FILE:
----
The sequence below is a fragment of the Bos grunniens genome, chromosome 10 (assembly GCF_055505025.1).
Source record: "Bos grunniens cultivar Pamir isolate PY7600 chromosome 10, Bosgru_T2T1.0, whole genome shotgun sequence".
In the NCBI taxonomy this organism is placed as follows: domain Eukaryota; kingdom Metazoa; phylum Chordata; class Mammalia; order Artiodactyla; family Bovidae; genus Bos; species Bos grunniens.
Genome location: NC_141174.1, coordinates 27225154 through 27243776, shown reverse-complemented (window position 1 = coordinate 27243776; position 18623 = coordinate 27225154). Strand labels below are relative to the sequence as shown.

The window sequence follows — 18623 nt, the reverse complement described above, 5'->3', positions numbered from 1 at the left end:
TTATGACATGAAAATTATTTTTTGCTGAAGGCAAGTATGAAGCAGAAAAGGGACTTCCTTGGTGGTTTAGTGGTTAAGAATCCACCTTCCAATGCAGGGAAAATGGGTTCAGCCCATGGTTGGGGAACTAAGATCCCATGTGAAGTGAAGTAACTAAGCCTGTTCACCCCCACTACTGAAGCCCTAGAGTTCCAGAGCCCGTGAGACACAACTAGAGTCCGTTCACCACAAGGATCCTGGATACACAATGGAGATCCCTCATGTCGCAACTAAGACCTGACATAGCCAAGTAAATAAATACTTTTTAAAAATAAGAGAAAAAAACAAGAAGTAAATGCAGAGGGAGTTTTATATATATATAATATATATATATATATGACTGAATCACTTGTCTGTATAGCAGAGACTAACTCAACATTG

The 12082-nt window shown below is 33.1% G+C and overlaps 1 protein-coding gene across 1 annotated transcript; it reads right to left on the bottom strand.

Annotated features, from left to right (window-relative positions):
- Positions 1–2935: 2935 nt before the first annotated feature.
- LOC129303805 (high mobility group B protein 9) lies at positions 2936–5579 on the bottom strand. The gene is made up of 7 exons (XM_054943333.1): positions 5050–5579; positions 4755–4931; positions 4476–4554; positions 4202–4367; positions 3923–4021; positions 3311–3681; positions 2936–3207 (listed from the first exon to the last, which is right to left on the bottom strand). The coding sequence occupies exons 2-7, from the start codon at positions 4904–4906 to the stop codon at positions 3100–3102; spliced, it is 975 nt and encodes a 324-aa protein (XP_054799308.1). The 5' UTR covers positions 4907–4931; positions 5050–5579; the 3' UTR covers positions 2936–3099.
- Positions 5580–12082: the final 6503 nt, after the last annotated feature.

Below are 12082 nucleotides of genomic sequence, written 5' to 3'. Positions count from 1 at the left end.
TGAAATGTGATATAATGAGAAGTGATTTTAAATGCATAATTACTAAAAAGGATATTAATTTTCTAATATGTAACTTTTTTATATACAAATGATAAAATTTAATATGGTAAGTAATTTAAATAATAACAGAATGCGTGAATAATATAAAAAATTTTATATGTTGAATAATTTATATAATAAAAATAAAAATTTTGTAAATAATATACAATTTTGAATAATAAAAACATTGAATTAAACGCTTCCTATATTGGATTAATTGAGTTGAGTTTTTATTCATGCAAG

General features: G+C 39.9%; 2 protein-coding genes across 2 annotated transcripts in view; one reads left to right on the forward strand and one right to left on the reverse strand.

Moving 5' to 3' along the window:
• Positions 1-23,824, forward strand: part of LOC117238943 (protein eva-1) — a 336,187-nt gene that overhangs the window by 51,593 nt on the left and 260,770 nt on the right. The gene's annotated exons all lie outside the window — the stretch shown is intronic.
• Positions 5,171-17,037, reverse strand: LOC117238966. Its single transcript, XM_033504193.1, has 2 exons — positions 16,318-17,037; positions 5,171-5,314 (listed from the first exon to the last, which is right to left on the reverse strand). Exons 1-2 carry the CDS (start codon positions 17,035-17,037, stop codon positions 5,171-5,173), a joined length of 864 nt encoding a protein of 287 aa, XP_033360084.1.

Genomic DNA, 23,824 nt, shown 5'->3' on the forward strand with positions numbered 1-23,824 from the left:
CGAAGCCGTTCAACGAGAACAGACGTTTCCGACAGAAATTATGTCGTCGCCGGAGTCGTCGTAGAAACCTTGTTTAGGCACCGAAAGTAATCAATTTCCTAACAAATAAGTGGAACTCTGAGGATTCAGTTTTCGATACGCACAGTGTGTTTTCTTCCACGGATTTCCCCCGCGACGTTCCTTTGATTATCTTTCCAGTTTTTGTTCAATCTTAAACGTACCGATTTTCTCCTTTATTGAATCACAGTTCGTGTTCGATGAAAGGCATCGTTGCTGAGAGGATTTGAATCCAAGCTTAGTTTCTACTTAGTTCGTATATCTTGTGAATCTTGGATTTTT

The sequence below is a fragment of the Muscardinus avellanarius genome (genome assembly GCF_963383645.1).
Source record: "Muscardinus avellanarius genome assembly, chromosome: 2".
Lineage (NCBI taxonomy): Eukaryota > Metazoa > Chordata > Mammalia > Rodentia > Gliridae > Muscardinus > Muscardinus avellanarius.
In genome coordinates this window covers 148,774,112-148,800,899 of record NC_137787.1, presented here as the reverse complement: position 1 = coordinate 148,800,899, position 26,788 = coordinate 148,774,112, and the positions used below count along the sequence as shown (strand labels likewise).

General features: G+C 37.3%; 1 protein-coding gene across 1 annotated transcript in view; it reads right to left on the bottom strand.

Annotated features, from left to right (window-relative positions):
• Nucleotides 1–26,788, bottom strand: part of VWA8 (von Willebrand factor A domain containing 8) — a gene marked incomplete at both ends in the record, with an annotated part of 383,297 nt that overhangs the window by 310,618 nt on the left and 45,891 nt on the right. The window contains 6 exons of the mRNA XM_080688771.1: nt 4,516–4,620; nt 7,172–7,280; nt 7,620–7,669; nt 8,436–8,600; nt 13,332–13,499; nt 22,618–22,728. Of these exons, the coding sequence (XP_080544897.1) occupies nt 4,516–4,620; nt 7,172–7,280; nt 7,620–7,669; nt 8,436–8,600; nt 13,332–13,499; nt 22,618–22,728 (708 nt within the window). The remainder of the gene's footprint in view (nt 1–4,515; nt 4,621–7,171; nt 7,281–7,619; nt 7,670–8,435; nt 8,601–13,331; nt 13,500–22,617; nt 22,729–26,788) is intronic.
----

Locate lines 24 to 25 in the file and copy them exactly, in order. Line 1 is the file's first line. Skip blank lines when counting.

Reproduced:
General features: G+C 37.3%; 1 protein-coding gene across 1 annotated transcript in view; it reads right to left on the bottom strand.

Annotated features, from left to right (window-relative positions):